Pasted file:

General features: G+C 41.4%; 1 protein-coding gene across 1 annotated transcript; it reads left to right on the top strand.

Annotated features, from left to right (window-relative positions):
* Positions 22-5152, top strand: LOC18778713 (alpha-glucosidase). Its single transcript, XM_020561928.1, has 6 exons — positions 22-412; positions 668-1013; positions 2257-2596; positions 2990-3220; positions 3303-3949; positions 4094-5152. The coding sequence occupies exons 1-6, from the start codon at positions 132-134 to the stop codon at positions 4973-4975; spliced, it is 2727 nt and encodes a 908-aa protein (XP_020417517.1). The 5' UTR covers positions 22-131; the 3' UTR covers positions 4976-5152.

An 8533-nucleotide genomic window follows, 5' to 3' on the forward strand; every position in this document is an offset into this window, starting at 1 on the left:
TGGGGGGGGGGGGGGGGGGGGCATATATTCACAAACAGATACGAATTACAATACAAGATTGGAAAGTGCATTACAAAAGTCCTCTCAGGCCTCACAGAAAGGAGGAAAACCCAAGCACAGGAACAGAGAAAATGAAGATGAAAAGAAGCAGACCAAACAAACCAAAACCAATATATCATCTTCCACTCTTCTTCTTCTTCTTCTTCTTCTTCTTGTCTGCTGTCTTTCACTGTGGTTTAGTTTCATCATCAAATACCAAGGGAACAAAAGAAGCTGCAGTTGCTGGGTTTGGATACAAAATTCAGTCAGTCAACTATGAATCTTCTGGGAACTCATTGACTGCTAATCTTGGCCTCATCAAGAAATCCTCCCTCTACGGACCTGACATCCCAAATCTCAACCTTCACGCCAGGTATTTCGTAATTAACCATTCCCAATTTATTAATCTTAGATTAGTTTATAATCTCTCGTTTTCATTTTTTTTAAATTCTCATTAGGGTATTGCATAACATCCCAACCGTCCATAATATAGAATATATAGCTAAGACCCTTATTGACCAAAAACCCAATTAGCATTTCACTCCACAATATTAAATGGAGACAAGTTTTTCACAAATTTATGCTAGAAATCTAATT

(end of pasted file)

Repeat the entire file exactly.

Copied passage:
General features: G+C 41.4%; 1 protein-coding gene across 1 annotated transcript; it reads left to right on the top strand.

Annotated features, from left to right (window-relative positions):
* Positions 22-5152, top strand: LOC18778713 (alpha-glucosidase). Its single transcript, XM_020561928.1, has 6 exons — positions 22-412; positions 668-1013; positions 2257-2596; positions 2990-3220; positions 3303-3949; positions 4094-5152. The coding sequence occupies exons 1-6, from the start codon at positions 132-134 to the stop codon at positions 4973-4975; spliced, it is 2727 nt and encodes a 908-aa protein (XP_020417517.1). The 5' UTR covers positions 22-131; the 3' UTR covers positions 4976-5152.

An 8533-nucleotide genomic window follows, 5' to 3' on the forward strand; every position in this document is an offset into this window, starting at 1 on the left:
TGGGGGGGGGGGGGGGGGGGGCATATATTCACAAACAGATACGAATTACAATACAAGATTGGAAAGTGCATTACAAAAGTCCTCTCAGGCCTCACAGAAAGGAGGAAAACCCAAGCACAGGAACAGAGAAAATGAAGATGAAAAGAAGCAGACCAAACAAACCAAAACCAATATATCATCTTCCACTCTTCTTCTTCTTCTTCTTCTTCTTCTTGTCTGCTGTCTTTCACTGTGGTTTAGTTTCATCATCAAATACCAAGGGAACAAAAGAAGCTGCAGTTGCTGGGTTTGGATACAAAATTCAGTCAGTCAACTATGAATCTTCTGGGAACTCATTGACTGCTAATCTTGGCCTCATCAAGAAATCCTCCCTCTACGGACCTGACATCCCAAATCTCAACCTTCACGCCAGGTATTTCGTAATTAACCATTCCCAATTTATTAATCTTAGATTAGTTTATAATCTCTCGTTTTCATTTTTTTTAAATTCTCATTAGGGTATTGCATAACATCCCAACCGTCCATAATATAGAATATATAGCTAAGACCCTTATTGACCAAAAACCCAATTAGCATTTCACTCCACAATATTAAATGGAGACAAGTTTTTCACAAATTTATGCTAGAAATCTAATT